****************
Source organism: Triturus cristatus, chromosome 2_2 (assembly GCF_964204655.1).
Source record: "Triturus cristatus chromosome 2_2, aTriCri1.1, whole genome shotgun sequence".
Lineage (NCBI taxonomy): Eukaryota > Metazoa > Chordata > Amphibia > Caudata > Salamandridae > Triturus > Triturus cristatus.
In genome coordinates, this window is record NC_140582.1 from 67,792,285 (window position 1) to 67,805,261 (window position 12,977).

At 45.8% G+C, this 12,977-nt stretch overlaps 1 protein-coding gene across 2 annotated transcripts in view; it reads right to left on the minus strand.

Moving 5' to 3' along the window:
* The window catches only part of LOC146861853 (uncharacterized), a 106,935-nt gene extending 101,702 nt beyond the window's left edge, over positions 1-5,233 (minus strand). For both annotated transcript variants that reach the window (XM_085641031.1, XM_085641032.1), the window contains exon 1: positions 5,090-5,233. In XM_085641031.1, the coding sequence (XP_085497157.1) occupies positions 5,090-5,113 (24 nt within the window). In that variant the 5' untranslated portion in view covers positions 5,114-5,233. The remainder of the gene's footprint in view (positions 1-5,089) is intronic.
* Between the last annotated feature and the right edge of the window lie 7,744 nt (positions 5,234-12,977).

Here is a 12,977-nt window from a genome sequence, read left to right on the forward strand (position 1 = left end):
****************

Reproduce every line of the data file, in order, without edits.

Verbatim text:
Source organism: Triturus cristatus, chromosome 2_2 (assembly GCF_964204655.1).
Source record: "Triturus cristatus chromosome 2_2, aTriCri1.1, whole genome shotgun sequence".
Lineage (NCBI taxonomy): Eukaryota > Metazoa > Chordata > Amphibia > Caudata > Salamandridae > Triturus > Triturus cristatus.
In genome coordinates, this window is record NC_140582.1 from 67,792,285 (window position 1) to 67,805,261 (window position 12,977).

At 45.8% G+C, this 12,977-nt stretch overlaps 1 protein-coding gene across 2 annotated transcripts in view; it reads right to left on the minus strand.

Moving 5' to 3' along the window:
* The window catches only part of LOC146861853 (uncharacterized), a 106,935-nt gene extending 101,702 nt beyond the window's left edge, over positions 1-5,233 (minus strand). For both annotated transcript variants that reach the window (XM_085641031.1, XM_085641032.1), the window contains exon 1: positions 5,090-5,233. In XM_085641031.1, the coding sequence (XP_085497157.1) occupies positions 5,090-5,113 (24 nt within the window). In that variant the 5' untranslated portion in view covers positions 5,114-5,233. The remainder of the gene's footprint in view (positions 1-5,089) is intronic.
* Between the last annotated feature and the right edge of the window lie 7,744 nt (positions 5,234-12,977).

Here is a 12,977-nt window from a genome sequence, read left to right on the forward strand (position 1 = left end):